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Members of Congress, like Paul Ryan, get a very nice pension that is not subject to the ups and downs of the stock market. Ryan supports raising the retirement age for Social Security recipients, but as a member of the House for more than five years, he'll be able to get his pension at 62. If he stays in the House for a total of 20 years, he'll be able to get his pension at 50. Mitt Romney's not worrying about retirement, either: He has a $100 million IRA.

By contrast, traditional pensions are increasingly rare for the rest of us, and, according to economist Teresa Ghilarducci, "Seventy-five percent of Americans nearing retirement age in 2010 had less than $30,000 in their retirement accounts," but "To maintain living standards into old age we need roughly 20 times our annual income in financial wealth." That puts 49 percent of middle-class workers on track for poverty or near-poverty in retirement, a situation that, as detailed in the graphic, Paul Ryan would make worse.

Ryan would privatize Social Security:

Anyone who lived through 2008, and saw what the market crash did to your 401k or your home value, raise your hand if you thought to yourself, “Gee, if only my Social Security had been invested in the market, too.” Anyone?
That should be your answer to putting Paul Ryan in a position to affect your Social Security, your Medicare, your 401(k).

Originally posted to Daily Kos Labor on Fri Aug 17, 2012 at 08:31 AM PDT.

Also republished by Social Security Defenders, ClassWarfare Newsletter: WallStreet VS Working Class Global Occupy movement, Progressive Hippie, and Daily Kos.

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Comment Preferences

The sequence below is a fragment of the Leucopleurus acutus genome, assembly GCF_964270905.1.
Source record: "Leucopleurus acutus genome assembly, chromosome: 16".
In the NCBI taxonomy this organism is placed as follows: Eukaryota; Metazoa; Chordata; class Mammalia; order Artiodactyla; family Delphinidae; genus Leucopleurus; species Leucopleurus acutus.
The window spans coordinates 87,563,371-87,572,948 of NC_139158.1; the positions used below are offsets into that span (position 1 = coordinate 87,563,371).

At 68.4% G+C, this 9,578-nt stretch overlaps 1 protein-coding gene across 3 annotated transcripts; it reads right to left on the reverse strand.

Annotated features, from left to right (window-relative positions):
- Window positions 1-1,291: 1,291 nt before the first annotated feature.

•  I'm thinking of the current 30-ish year olds (2+ / 0-)
    Recommended by:
    commonmass, luckylizard

    that would be expected to help PAY for their elderly parents' healthcare because the Republicans' MediScare groupon will NOT be sufficient.

    "Tax cuts for the 1% create jobs." -- Republicans, HAHAHA - in China

    by MartyM on Fri Aug 17, 2012 at 08:40:54 AM PDT

    •  Love this. (5+ / 0-)

      I am going to tweet that I've heard Ryan-Romney are proposing to outsource the operation of Medicare to Groupon.

      Still enjoying my stimulus package.

      by Kevvboy on Sat Aug 18, 2012 at 06:08:30 PM PDT

      [ Parent ]

    •  So, hopefully they will (1+ / 0-)
      Recommended by:

      vote -- even if they don't think about their parents, but think about their sperm and eggs.

      " My faith in the Constitution is whole; it is complete; it is total." Barbara Jordan, 1974

      by gchaucer2 on Sat Aug 18, 2012 at 06:10:21 PM PDT

      [ Parent ]

    •  you're assuming that current 30-ish yr olds (2+ / 0-)
      Recommended by:
      1Nic Ven, Laconic Lib

      have any intention of of assuming that burden.  This crop of kids did not grow up in extended families.  They hardly even grew up in intact families.

      I doubt they are ready, willing or able to take on parental responsibilities that they only stopped depended upon a couple of years ago.

      Okay...that's flip....but there's a kernel of truth there.  I grew up with my parents taking care of the grandparents, until the medical conditions were beyond there ability to stay on top of.

      But my grandparents had 7 kids, and they all chipped in, and helped shoulder that burden.  Nobody had to shoulder that stone alone.